Are you wondering how best to prepare your students for their state science test? If your state has adopted the NGSS for the standards or a version of them, then the state test will most likely test students' ability to use their science skills rather than memorize science facts. If they incorporate a few test-taking strategies, they will be able to pass the state test with flying colors. So instead of trying to cram in as many topics as you can during the week before the test, guide the students on how to approach each question and pull the information from it.
Focus your Test Prep on:
✅ Helping students identify key details in the passages
✅ Helping students analyze data tables and graphs and look for patterns
✅ Helping students answer short answer questions using the CER format. Evidence should come from the information provided.
✅ Helping students realize that they will be able to answer most of the questions without having background knowledge of the topic.
You can help your students rock their state science test by guiding them through these five test-taking strategies on most of their questions.
Test-taking strategy #1: Highlight the Important Information from the Question
Explain to the students that highlighting the important information from the question helps them focus on what information they should be looking for in the passage, data table, graphs, and diagrams.
Test-taking strategy #2: Underlining key information
Have students practice underlining or highlighting key details given in the passage. Underlining the key details helps students pull out the important information the test makers provide. The test creators want the students to do well, and so they give them hints and clues within the question that the students can use to help them answer the questions.
Test-taking strategy #3: Analyze the Data, Graphs, and Diagrams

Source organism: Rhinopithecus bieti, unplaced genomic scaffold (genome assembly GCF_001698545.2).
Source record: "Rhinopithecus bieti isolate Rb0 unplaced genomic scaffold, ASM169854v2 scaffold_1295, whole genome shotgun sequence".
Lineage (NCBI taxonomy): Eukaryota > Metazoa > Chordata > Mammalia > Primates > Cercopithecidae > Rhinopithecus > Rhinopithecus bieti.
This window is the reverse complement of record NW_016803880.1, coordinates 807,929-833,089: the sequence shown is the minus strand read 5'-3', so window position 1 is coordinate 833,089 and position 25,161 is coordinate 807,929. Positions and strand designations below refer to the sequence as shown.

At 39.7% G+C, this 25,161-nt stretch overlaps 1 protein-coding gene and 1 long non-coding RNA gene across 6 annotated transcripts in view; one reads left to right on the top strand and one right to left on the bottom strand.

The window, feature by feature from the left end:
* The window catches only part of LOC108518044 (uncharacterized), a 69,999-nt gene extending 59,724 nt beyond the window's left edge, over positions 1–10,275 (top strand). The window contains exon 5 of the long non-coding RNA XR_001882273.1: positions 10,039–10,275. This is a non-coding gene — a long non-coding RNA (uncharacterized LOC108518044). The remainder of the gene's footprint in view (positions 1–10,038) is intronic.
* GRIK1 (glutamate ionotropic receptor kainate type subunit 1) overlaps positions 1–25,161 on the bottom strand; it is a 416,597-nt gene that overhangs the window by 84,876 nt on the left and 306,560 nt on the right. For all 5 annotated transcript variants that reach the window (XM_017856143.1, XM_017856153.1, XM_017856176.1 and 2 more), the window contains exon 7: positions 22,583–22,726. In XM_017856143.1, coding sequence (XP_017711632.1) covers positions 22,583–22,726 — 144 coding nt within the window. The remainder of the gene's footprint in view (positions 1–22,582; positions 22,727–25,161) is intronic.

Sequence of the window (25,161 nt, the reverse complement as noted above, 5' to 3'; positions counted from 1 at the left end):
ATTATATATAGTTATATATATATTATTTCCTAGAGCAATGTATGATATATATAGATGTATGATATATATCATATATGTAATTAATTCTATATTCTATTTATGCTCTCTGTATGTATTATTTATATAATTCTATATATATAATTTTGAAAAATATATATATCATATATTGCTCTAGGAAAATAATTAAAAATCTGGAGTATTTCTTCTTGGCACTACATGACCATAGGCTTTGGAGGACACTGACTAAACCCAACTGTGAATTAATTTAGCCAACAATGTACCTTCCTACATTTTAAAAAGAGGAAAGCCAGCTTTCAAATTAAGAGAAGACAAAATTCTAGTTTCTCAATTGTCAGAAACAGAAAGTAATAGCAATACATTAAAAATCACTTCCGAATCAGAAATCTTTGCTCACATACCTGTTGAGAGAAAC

You will want to train students to look for patterns and important information from the data tables and graphs. For diagrams, have them identify the important information the diagram provides. Have them choose one of the variables and then see what happens to the other variable when it is increased or decreased. What are some predictions they can make based on the patterns they observe?
Test-taking strategy #4: Determine if They Need to Have Prior Knowledge
After doing a few practice problems, the students should realize that they do not need prior knowledge of the topic for most questions. They need to pull the important information from the passage and the data table, diagram, or graph provided. This is an important step for building the confidence in your students.
Test-taking strategy #5: Putting it All Together
Once the students have highlighted the question, underlined the key information, and found the important information and patterns from the data table, graph, and diagram, it is time to use it all to answer the question. For multiple-choice questions, have the students practice reading all of the information by crossing out the choices that aren't the best choice for the question and circle the options that are the best choice. For short answers, remind them that the claim should include the keywords from the question. The claim should be followed by evidence from the data table, graph, and/or diagram. The reasoning should explain why the evidence supports the claim.
Bonus: Test-taking strategy #6: Student Examples
One way to help the students and let them see how to answer short answer questions is to provide examples. I like to use actual student examples. I removed any identification of the student that wrote it. I then show examples or well-done answers and those that need some modification. I explain the key points that made the well-done answer correct and what I would do to modify and improve the one that needs improving.
Check out my test-taking activity below, for example, questions and teacher guide.